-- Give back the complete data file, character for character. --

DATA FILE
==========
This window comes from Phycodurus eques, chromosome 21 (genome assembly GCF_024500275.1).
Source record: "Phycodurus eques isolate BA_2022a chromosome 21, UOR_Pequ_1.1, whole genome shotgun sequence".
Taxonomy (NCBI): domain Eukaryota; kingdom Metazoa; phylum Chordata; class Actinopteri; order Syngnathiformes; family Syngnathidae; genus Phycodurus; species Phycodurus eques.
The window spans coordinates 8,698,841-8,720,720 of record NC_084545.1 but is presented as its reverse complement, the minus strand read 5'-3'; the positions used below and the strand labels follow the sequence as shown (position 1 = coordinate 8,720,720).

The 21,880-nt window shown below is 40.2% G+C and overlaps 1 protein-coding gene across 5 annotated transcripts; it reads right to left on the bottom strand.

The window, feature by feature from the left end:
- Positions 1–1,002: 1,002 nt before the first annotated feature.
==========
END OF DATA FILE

This window comes from Phycodurus eques, chromosome 21 (genome assembly GCF_024500275.1).
Source record: "Phycodurus eques isolate BA_2022a chromosome 21, UOR_Pequ_1.1, whole genome shotgun sequence".
Taxonomy (NCBI): domain Eukaryota; kingdom Metazoa; phylum Chordata; class Actinopteri; order Syngnathiformes; family Syngnathidae; genus Phycodurus; species Phycodurus eques.
The window spans coordinates 8,698,841-8,720,720 of record NC_084545.1 but is presented as its reverse complement, the minus strand read 5'-3'; the positions used below and the strand labels follow the sequence as shown (position 1 = coordinate 8,720,720).

The 21,880-nt window shown below is 40.2% G+C and overlaps 1 protein-coding gene across 5 annotated transcripts; it reads right to left on the bottom strand.

The window, feature by feature from the left end:
- Positions 1–1,002: 1,002 nt before the first annotated feature.